The battle to reach the Millennium Development Goals, halving extreme poverty by 2015, will be waged in the world’s slums. Cities demonstrate clear advantages in reducing poverty. Yet these potential advantages are not being realized in practice, because cities, trying to discourage migration, have neglected the poor and ignored their potential. As a result, poverty is growing faster in urban than rural areas today. A billion people live in slums, 90 per cent of them in developing countries. Poor people live unhealthy lives. Urban slums are overcrowded and airless, often in polluted and dangerous environments, lacking clean water and sanitation. Life in these conditions increases stress, especially for women— who are largely responsible for food, water, sanitation and household management—and the likelihood of violence. Improving urban housing can have a huge impact on poverty and well-being. Urban life offers many possibilities for women and girls, but few in poor households can take advantage of them. Girls are the first to miss or drop out of school, and most women’s employment is in the poorly paid, unstable and unregulated “informal sector”. Cities are more open to women’s social and political participation, and self-reliant community groups can help poor women negotiate the obstacles to empowerment and a better life; but they need the support of government and international organizations. Health services are better overall in cities, but poor women are less likely to have access to them and are more exposed to unwanted pregnancy, sexually transmitted infections, including HIV/AIDS, and gender violence. Priority for women’s empowerment increases overall well-being, promotes human rights and opens urban policy options. Urbanization brings cultural change, much of it positive, but it is not uniform or seamless. Inequalities are more visible and conflicts are more acute. Urban life opens possibilities for new cultural identities, including religious ones, but also increases insecurity, rootlessness and the potential for violence and crime. The individual successes and failures of young people will be decisive for the future of development, yet political processes rarely reflect their priorities. Many grow up in poverty, denied the urban advantages of education, health care and employment opportunities. These conditions perpetuate poverty, insecurity and frustration, and increase the potential for violence. Older people, too, are an increasing proportion of the urban population. As with other groups, urban life offers them opportunities, but frequently excludes the poor and others unable to take advantage of them. Addressing the large gaps between urban potential and reality means first accepting urban growth and reacting positively to it. This, in turn, calls for advocacy and political commitment. Governments should work with Organizations of the Urban Poor and non-governmental organizations to take advantage of urban growth.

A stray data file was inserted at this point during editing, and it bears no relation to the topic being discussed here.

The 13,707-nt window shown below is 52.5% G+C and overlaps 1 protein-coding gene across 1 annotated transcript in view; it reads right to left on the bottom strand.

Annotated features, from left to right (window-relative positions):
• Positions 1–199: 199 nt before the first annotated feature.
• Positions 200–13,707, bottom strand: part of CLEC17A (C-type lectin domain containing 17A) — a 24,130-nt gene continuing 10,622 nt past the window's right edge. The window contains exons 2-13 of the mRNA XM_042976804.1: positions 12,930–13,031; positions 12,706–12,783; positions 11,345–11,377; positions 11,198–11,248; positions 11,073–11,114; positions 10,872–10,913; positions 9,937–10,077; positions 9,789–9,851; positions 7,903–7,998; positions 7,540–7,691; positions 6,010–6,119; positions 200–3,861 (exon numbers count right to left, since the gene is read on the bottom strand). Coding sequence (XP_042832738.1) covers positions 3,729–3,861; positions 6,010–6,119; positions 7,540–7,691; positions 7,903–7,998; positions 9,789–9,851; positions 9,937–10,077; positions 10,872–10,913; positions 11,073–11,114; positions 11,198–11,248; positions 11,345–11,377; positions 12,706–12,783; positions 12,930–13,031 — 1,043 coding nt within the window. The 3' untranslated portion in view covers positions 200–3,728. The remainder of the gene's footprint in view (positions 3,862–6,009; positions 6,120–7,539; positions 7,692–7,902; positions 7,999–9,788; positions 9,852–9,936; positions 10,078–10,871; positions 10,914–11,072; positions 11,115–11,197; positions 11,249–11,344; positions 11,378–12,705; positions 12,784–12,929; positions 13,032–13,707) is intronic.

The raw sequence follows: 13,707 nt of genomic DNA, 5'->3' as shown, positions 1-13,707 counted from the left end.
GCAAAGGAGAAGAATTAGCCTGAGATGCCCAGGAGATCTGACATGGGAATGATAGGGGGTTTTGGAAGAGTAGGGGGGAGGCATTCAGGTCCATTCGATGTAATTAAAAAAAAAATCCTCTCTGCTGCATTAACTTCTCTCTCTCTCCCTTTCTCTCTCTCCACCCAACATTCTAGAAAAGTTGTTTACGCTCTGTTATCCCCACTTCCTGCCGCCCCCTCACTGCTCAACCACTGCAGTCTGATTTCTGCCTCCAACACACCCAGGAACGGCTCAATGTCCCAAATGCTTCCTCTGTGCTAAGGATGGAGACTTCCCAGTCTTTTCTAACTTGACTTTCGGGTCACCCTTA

CHAPTER 3 Rethinking Policy on Urban Poverty